Tag Archives: TV

24 HOURS OF OBLIVION XVII

Any TV anchor who interviews Trump needs to print this out and commit it to memory.

TV in loving memory: Rasheed Hassan Khan devoted life to rights of peasants.

Water has memory. Ganga is carrying impressions, feelings, memories . . . She is a living entity. Rivers have rights.

One of the most brutal knockouts in recent memory. Let’s have no more of these daft catchweight fights!

Make me an option, and I’ll make you a memory.

New 5.5 Comfort 3” Twin Memory Foam Mattress Topper.

Time to sleep . . . (cue marching band, mother’s disapproving voice, and the memory of women who never wanted you).

Looks like the house of memory here.

Funny how the hours stretch, melt away my empathy. Persistence of a memory.

That’s just how I was brought up. Your girl should never touch a door or walk in a room behind you. It’s muscle memory now.

In loving memory of Johnny Depp. He ain’t dead, I just love remembering him.

Study without desire spoils the memory, and it retains nothing that it takes in.

Good luck getting the memory of people laughing at you dislodged from your brain.

Tagged , , , , , , , , , , , , , ,

PUTIN AND NOSTALGIA

The year 1968, when Soviet tanks marched into Prague, was a watershed. By the 1970s the revolutionary cosmic mission was forgotten by the Soviet leaders themselves. As the thaw was followed by stagnation, nostalgia returned. Brezhnev’s and Andropov’s era of the cold war remains a contested ground: for some it’s the time of stability and better living standards, for others, the time of official corruption, widespread cynicism, degradation of ideology and development of elite networks and clans. In 1968 high school student Vladimir Putin, inspired by a popular TV series “The Sword and the Sheild,” about Soviet agents working in Nazi Germany, went to the KGB office in Leningrad and offered his services. Thirty years later the president of Russia would remember this story with great affection, remaining faithful to the dreams of his youth. It is in this late Soviet era that one could find clues for the future development of Russian leadership. It seems that 1990s nostalgia for the Brezhnev era was partially based on the old Soviet movies that reappeared on Russian TV at that time. Many Russian viewers, tired of upheavals and lost illusions of the post-Soviet decade, tuned in and suddenly began to believe that Soviet life resembled those movies, forgetting their own experiences as well as their ways of watching those films twenty years earlier – with much more skepticism and double entendre.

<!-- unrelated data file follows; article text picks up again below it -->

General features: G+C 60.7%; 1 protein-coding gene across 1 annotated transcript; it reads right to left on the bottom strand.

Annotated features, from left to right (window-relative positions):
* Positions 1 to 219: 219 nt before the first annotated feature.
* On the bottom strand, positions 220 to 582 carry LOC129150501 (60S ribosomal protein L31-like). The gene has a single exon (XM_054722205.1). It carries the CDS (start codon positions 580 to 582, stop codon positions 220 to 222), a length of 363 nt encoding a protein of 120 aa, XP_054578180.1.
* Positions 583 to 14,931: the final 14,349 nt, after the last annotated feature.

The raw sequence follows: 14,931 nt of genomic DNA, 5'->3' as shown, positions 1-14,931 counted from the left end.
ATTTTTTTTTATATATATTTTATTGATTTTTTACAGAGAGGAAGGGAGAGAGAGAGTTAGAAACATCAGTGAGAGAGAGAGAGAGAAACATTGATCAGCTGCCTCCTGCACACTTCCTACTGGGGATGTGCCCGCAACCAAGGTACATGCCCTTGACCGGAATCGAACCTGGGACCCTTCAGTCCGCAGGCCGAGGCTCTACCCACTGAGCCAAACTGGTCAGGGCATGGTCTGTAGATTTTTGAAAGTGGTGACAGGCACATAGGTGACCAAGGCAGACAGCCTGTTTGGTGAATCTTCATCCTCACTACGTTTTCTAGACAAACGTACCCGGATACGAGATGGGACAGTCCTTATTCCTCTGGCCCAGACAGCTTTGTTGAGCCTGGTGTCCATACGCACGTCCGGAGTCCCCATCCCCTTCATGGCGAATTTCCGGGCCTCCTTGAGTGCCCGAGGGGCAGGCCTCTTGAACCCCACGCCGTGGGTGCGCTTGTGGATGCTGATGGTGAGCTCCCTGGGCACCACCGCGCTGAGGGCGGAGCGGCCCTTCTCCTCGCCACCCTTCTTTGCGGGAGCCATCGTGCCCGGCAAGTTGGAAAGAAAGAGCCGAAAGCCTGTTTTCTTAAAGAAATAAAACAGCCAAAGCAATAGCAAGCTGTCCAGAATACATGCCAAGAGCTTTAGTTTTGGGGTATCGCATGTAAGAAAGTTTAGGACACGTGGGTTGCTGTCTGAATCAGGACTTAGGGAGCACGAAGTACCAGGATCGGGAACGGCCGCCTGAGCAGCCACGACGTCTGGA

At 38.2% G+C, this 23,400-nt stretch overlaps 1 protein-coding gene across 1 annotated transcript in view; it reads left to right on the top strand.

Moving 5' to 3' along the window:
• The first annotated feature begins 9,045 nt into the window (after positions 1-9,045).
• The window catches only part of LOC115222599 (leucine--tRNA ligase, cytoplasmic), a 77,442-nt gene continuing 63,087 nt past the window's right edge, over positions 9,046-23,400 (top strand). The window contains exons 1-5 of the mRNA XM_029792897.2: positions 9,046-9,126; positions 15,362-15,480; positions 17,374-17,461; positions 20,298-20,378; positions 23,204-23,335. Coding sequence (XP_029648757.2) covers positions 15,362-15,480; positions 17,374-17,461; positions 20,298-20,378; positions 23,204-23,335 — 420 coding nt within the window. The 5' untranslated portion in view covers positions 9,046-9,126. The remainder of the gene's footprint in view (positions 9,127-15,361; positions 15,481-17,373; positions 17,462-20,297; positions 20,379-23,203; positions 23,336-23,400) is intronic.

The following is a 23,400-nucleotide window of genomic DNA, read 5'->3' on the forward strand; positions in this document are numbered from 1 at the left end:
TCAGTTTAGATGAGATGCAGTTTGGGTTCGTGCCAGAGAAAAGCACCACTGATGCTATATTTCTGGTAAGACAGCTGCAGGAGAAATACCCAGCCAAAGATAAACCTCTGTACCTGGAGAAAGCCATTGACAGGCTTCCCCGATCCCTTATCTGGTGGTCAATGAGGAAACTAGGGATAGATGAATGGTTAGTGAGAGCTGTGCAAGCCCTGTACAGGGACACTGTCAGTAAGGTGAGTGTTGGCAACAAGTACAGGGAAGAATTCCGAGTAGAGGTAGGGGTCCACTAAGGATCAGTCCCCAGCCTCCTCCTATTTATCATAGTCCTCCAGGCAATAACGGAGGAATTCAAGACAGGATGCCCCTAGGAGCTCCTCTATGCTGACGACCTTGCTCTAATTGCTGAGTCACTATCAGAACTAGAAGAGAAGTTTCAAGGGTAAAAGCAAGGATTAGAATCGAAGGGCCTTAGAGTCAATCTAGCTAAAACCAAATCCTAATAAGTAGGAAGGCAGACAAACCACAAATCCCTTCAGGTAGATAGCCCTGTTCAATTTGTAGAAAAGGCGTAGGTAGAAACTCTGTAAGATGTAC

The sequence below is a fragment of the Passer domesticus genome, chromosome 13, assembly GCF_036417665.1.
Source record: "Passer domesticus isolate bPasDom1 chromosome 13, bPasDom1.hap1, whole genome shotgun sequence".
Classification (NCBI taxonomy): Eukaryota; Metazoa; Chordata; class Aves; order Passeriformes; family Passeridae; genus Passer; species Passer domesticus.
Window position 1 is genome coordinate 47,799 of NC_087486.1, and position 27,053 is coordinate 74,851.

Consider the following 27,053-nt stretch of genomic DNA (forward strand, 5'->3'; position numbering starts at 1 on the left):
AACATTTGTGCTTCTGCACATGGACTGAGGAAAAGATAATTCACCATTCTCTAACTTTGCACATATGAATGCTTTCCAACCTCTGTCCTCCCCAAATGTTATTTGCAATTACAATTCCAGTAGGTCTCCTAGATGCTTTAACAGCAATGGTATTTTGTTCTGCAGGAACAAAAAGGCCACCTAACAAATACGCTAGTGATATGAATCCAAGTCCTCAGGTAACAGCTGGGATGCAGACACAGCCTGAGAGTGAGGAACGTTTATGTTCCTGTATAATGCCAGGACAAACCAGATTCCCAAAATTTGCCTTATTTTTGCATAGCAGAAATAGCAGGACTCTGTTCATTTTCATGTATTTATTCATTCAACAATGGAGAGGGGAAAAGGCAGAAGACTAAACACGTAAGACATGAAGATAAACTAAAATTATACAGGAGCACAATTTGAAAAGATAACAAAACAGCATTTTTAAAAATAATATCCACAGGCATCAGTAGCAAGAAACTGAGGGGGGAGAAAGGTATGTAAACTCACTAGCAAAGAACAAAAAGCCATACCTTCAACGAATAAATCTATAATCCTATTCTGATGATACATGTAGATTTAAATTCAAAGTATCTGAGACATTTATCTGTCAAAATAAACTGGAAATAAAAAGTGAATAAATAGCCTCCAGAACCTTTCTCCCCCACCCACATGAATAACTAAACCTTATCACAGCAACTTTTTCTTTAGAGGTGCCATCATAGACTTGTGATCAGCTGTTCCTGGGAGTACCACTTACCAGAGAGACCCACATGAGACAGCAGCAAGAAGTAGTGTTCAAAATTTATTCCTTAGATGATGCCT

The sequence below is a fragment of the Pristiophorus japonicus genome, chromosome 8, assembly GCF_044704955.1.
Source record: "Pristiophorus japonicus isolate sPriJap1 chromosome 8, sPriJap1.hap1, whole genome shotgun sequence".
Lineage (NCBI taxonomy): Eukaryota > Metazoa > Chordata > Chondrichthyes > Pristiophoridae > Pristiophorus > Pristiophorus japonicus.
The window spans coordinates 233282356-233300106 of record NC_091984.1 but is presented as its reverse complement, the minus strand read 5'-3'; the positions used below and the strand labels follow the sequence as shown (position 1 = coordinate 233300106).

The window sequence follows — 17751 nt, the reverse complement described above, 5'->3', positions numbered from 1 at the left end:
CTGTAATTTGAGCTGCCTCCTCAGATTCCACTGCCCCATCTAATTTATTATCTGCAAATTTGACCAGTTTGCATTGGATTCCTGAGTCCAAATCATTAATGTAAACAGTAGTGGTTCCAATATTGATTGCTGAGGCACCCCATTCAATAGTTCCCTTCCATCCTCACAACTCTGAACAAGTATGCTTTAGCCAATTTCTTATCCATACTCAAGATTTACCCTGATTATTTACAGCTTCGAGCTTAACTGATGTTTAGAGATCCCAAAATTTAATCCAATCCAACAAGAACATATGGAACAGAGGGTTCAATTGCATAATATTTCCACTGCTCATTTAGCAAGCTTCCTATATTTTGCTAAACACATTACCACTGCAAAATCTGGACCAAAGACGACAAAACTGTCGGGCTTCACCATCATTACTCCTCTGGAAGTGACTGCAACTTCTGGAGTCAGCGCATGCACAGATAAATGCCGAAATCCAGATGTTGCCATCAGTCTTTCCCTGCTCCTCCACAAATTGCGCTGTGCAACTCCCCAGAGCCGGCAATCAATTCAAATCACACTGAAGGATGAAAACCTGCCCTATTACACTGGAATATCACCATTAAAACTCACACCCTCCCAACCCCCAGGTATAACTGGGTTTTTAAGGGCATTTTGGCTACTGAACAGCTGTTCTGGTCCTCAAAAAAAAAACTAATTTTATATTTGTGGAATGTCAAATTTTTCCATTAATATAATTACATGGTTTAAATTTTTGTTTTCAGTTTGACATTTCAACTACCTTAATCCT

– Svetlana Boym, The Future of Nostalgia

Tagged , , , , , , , , , ,